STRICTER CROWD CONTROL

Following back-to-back meetings with the National Security Committee and the national cabinet late last night, Scott Morrison is expected to announce bans on over-100 crowds across pubs, cinemas and restaurants, The Sydney Morning Herald reports.

As 97,000 new testing kits start to arrive in Australia, the ABC reports Morrison has also spoken with chief medical officers on potential measures to protect people in aged-care homes and remote Indigenous communities.

ON THE LATTER: Labor has called for a suspension of mutual obligations for the Indigenous-focused community development program, as The Guardian reports people are still being expected to attend group activities.

EMERGENCY LANDING

The Morrison government will today announce $715 million in waived domestic fees for the airline industry, according to the ABC, in just one plank of another coronavirus relief package set to prioritise the tourism and hospitality sectors.

The announcement, which follows both NSW’s and Tasmania’s state stimulus packages, comes as regional airline REX warns of just “weeks of reserves”, Qantas and Jetstar slash 90% of their international flights, and DFAT calls for any Australians abroad wanting to come home to do so ASAP ahead of potential border closures.

IN RELATED NEWS: The similarly devastated arts industry has called for an $850 million package, while the airlines’ American counterparts aim for a cool $50 billion.

VIRUS WATCH

  • Spain has nationalised its private healthcare system as the country goes into lockdown (Business Insider), while Italy plans to renationalise airline Alitalia (The Local).
  • The EU is preparing for an imminent travel ban (The Guardian), as France joins Spain and Italy in national lockdown, and the UK dumps the discredited “herd immunity” policy for months of quarantine measures (The Guardian).
  • Iran has briefly released 85,000 prisoners due to pressure on the jail system (Al Jazeera).
  • Despite receiving next to no media attention, the virus currently poses a massive threat to African nations with high population densities, relatively weak healthcare systems, and over-representations of infectious diseases (Science).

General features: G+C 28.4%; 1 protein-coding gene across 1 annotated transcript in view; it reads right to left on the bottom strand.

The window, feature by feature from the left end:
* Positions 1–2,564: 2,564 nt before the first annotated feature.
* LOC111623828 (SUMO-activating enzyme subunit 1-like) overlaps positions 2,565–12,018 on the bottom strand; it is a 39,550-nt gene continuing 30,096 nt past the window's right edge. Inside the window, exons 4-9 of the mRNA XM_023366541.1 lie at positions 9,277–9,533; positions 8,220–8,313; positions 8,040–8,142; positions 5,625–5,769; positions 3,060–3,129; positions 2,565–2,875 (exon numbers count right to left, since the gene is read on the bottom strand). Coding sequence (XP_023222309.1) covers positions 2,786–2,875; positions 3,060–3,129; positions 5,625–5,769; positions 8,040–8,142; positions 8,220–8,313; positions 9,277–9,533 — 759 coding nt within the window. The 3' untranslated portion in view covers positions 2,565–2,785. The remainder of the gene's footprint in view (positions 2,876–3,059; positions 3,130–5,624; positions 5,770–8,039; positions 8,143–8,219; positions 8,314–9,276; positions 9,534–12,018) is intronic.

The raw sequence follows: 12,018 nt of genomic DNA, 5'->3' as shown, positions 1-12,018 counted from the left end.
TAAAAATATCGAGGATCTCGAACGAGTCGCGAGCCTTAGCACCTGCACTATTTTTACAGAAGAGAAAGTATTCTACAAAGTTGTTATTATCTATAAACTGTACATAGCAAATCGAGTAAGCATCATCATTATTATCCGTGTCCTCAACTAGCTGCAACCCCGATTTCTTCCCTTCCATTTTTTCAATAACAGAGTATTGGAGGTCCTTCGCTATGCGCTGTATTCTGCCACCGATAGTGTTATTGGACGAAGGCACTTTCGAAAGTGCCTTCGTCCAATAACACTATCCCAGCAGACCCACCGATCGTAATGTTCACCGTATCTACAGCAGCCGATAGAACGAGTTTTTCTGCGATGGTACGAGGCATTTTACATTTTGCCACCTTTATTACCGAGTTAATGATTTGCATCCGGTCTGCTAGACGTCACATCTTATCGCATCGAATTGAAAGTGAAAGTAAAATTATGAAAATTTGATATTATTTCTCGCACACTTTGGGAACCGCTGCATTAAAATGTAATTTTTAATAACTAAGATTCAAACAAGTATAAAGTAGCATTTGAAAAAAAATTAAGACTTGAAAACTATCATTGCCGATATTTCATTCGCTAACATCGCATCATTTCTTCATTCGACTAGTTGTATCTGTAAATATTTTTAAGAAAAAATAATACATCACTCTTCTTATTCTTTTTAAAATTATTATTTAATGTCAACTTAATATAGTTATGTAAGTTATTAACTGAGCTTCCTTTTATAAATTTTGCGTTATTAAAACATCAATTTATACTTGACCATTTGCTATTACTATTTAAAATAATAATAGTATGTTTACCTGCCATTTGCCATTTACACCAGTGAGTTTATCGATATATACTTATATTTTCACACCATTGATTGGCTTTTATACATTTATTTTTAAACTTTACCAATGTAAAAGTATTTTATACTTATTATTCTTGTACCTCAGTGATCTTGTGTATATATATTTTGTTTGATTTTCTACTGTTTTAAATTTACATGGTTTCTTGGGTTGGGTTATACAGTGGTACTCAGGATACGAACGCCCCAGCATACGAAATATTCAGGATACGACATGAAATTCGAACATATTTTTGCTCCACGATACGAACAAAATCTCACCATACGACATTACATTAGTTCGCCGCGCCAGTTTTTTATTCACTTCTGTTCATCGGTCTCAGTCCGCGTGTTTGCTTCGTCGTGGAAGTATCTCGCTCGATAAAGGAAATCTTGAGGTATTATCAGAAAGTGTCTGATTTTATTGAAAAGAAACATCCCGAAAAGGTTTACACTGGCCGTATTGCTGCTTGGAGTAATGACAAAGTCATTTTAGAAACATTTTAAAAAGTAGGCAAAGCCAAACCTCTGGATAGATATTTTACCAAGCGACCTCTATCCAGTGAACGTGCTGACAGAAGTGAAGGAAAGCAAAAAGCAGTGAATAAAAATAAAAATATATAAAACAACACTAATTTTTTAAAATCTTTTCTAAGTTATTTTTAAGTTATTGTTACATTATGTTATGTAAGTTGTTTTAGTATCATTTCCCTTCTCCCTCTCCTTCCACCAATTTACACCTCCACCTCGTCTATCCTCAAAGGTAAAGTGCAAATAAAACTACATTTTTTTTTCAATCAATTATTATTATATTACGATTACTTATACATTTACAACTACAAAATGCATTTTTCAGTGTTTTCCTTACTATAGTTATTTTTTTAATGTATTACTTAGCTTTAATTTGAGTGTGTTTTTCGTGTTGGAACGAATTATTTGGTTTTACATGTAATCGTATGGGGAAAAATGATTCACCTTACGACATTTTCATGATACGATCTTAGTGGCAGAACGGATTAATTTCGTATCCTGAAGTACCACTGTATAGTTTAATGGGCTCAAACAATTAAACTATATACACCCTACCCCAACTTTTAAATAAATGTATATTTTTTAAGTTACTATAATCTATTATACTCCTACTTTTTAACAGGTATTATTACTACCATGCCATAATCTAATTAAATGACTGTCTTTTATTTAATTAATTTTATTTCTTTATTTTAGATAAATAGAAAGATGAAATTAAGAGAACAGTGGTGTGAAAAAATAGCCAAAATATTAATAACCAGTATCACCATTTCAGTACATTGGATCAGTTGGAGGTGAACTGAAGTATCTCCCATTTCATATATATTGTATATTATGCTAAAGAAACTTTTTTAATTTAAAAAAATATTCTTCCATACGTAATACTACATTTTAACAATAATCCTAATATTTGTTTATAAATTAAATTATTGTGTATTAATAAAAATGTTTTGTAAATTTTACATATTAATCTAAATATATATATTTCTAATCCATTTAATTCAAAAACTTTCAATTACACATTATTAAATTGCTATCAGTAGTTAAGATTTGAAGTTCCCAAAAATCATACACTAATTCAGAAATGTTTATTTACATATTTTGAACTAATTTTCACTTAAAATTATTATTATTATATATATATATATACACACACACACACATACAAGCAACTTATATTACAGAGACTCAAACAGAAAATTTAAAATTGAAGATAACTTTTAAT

NEW ZEALAND’S $12.1 BILLION PACKAGE

Across the pond, New Zealand has dwarfed Australia with a $12.1 billion package aimed at healthcare capacity, businesses, seniors and low-income families, and people who cannot work during isolation. That’s roughly 4% of its GDP to Australia’s <1%, according to The Conversation.

AND ALSO: The country does get a slight win out of the crisis, with Newshub reporting the Australian Border Force has suspended its controversial New Zealand deportation scheme.

THEY REALLY SAID THAT?

If panic buying or cooking isn’t your thing, caterers have had their businesses slow down/come to a screeching halt as events are cancelled. Perhaps give a catering company a call & see if they’ll do meals for you to have at home?

Hollie Hughes

After managing to get “Marie Antoinette” trending on Twitter, the Liberal senator goes on to argue with critics in just absolute good faith.

CRIKEY RECAP

Does Australia have enough hospital beds for the worst-case scenario?

“With officials estimating up to 150,000 Australians could die from the coronavirus under the government’s worst case scenario, does Australia have enough hospital beds to care for a rise in patients?”


Australia can afford a $100 billion stimulus, and we may need it

“Mere days after announcing a substantial stimulus package, the government is quickly working on another fiscal stimulus announcement, reflecting a clearer understanding that the virus crisis is going to inflict far more serious economic damage than we feared last week.”


A fine mess: what defying quarantine orders could cost you

“If you’re returning from abroad or have been in contact with an infected person, it’s time to lock your doors. Depending on where you live, you could be slapped with a fine in the tens of thousands for disobeying quarantine orders.”

READ ALL ABOUT IT

Health chiefs warn population to stay away from hospitals unless it’s urgent

Coronavirus school closures: dozens of Australian private schools move to online learning

Budget deficit could hit $100 billion as virus recession risk grows

Victoria lifts moratorium on onshore gas, but permanently bans fracking

Coronavirus ban: more than 100 Australian doctors and dentists stuck on cruise ship off Chile

 

THE COMMENTARIAT

The coronavirus looks less deadly than first reported, but it’s definitely not ‘just a flu’Mike Lee and Sebastian Duchene (The Conversation): “The avalanche of coronavirus infections in the current pandemic has been accompanied by a similar avalanche of information, making it hard to sift reliable news from the noise. Among the most crucial questions is: how deadly is the SARS-CoV-2 virus?”

‘Rotten. Shameful’: Surely no one can now ignore the abuses of the SASNick McKenzie and Chris Masters (The Sydney Morning Herald): “No Australian could now credibly deny that a small number of our special forces soldiers committed executions of Afghans, such was the power of a video obtained by Four Corners and broadcast on Monday night.”

In this time of crisis, we must unite to protect the frail ($) — Rita Panahi (The Herald-Sun): “Times of crisis bring out the best and worst in mankind. Recently we’ve seen people brawling over toilet paper and supermarket shelves stripped of essential items. Some, including the elderly and infirm, are going without while others selfishly stockpile.”

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WHAT’S ON TODAY

Canberra

  • Three medical experts, professor Jodie McVernon, associated professor Kamalina Lokuge and associate professor Vanessa Johnston, will discuss the coronavirus at the National Press Club.